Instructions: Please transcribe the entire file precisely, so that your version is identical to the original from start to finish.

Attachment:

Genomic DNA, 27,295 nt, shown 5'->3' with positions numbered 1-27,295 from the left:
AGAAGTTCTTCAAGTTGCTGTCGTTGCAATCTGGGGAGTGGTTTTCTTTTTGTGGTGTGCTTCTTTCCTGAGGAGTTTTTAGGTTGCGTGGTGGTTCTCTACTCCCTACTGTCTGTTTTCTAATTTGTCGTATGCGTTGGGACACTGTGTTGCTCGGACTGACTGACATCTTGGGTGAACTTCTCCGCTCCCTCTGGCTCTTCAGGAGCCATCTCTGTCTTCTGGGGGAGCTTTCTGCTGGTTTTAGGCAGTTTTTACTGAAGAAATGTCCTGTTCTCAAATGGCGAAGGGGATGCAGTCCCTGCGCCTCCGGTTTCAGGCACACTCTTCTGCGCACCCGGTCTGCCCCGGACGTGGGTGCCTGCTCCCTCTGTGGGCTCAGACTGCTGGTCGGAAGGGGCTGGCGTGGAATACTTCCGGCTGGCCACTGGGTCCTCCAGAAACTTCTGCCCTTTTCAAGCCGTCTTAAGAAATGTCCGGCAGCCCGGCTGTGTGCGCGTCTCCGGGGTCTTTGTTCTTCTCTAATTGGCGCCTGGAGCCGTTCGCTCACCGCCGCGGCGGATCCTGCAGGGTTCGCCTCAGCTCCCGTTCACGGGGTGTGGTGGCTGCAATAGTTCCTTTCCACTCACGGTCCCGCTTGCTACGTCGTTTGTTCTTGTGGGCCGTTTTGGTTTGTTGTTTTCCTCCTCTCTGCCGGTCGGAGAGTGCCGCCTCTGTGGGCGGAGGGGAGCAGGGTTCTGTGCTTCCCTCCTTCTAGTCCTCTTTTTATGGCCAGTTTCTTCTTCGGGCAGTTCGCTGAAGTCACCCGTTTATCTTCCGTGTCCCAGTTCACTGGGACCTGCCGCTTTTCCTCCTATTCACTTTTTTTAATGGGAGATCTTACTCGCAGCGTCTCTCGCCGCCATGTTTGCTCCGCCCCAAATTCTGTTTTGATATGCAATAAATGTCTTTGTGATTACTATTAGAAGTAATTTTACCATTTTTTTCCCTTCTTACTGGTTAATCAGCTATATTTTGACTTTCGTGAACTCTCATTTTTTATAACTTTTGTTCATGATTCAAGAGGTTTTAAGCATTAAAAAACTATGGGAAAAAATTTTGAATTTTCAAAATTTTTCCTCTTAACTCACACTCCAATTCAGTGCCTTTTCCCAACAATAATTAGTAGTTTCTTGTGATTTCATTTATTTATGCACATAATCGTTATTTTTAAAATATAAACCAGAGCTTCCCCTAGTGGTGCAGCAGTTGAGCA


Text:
Genomic DNA, 27,295 nt, shown 5'->3' with positions numbered 1-27,295 from the left:
AGAAGTTCTTCAAGTTGCTGTCGTTGCAATCTGGGGAGTGGTTTTCTTTTTGTGGTGTGCTTCTTTCCTGAGGAGTTTTTAGGTTGCGTGGTGGTTCTCTACTCCCTACTGTCTGTTTTCTAATTTGTCGTATGCGTTGGGACACTGTGTTGCTCGGACTGACTGACATCTTGGGTGAACTTCTCCGCTCCCTCTGGCTCTTCAGGAGCCATCTCTGTCTTCTGGGGGAGCTTTCTGCTGGTTTTAGGCAGTTTTTACTGAAGAAATGTCCTGTTCTCAAATGGCGAAGGGGATGCAGTCCCTGCGCCTCCGGTTTCAGGCACACTCTTCTGCGCACCCGGTCTGCCCCGGACGTGGGTGCCTGCTCCCTCTGTGGGCTCAGACTGCTGGTCGGAAGGGGCTGGCGTGGAATACTTCCGGCTGGCCACTGGGTCCTCCAGAAACTTCTGCCCTTTTCAAGCCGTCTTAAGAAATGTCCGGCAGCCCGGCTGTGTGCGCGTCTCCGGGGTCTTTGTTCTTCTCTAATTGGCGCCTGGAGCCGTTCGCTCACCGCCGCGGCGGATCCTGCAGGGTTCGCCTCAGCTCCCGTTCACGGGGTGTGGTGGCTGCAATAGTTCCTTTCCACTCACGGTCCCGCTTGCTACGTCGTTTGTTCTTGTGGGCCGTTTTGGTTTGTTGTTTTCCTCCTCTCTGCCGGTCGGAGAGTGCCGCCTCTGTGGGCGGAGGGGAGCAGGGTTCTGTGCTTCCCTCCTTCTAGTCCTCTTTTTATGGCCAGTTTCTTCTTCGGGCAGTTCGCTGAAGTCACCCGTTTATCTTCCGTGTCCCAGTTCACTGGGACCTGCCGCTTTTCCTCCTATTCACTTTTTTTAATGGGAGATCTTACTCGCAGCGTCTCTCGCCGCCATGTTTGCTCCGCCCCAAATTCTGTTTTGATATGCAATAAATGTCTTTGTGATTACTATTAGAAGTAATTTTACCATTTTTTTCCCTTCTTACTGGTTAATCAGCTATATTTTGACTTTCGTGAACTCTCATTTTTTATAACTTTTGTTCATGATTCAAGAGGTTTTAAGCATTAAAAAACTATGGGAAAAAATTTTGAATTTTCAAAATTTTTCCTCTTAACTCACACTCCAATTCAGTGCCTTTTCCCAACAATAATTAGTAGTTTCTTGTGATTTCATTTATTTATGCACATAATCGTTATTTTTAAAATATAAACCAGAGCTTCCCCTAGTGGTGCAGCAGTTGAGCA